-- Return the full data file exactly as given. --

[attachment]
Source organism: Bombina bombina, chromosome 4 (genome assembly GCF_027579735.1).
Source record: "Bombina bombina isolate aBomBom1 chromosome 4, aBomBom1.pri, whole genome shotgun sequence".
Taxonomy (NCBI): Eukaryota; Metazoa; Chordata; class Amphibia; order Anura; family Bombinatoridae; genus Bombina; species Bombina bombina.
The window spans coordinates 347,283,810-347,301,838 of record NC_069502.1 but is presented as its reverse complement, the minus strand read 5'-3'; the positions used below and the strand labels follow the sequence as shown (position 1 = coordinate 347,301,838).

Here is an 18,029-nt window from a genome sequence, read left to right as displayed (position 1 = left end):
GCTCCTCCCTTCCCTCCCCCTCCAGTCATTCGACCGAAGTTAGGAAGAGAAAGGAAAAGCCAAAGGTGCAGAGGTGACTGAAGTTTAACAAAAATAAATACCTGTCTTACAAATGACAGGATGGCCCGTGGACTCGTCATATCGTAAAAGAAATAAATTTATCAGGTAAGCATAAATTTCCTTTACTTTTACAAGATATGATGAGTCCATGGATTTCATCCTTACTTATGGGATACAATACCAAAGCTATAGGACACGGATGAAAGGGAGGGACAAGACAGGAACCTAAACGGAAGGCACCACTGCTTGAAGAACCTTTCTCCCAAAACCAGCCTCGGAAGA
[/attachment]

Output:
Source organism: Bombina bombina, chromosome 4 (genome assembly GCF_027579735.1).
Source record: "Bombina bombina isolate aBomBom1 chromosome 4, aBomBom1.pri, whole genome shotgun sequence".
Taxonomy (NCBI): Eukaryota; Metazoa; Chordata; class Amphibia; order Anura; family Bombinatoridae; genus Bombina; species Bombina bombina.
The window spans coordinates 347,283,810-347,301,838 of record NC_069502.1 but is presented as its reverse complement, the minus strand read 5'-3'; the positions used below and the strand labels follow the sequence as shown (position 1 = coordinate 347,301,838).

Here is an 18,029-nt window from a genome sequence, read left to right as displayed (position 1 = left end):
GCTCCTCCCTTCCCTCCCCCTCCAGTCATTCGACCGAAGTTAGGAAGAGAAAGGAAAAGCCAAAGGTGCAGAGGTGACTGAAGTTTAACAAAAATAAATACCTGTCTTACAAATGACAGGATGGCCCGTGGACTCGTCATATCGTAAAAGAAATAAATTTATCAGGTAAGCATAAATTTCCTTTACTTTTACAAGATATGATGAGTCCATGGATTTCATCCTTACTTATGGGATACAATACCAAAGCTATAGGACACGGATGAAAGGGAGGGACAAGACAGGAACCTAAACGGAAGGCACCACTGCTTGAAGAACCTTTCTCCCAAAACCAGCCTCGGAAGA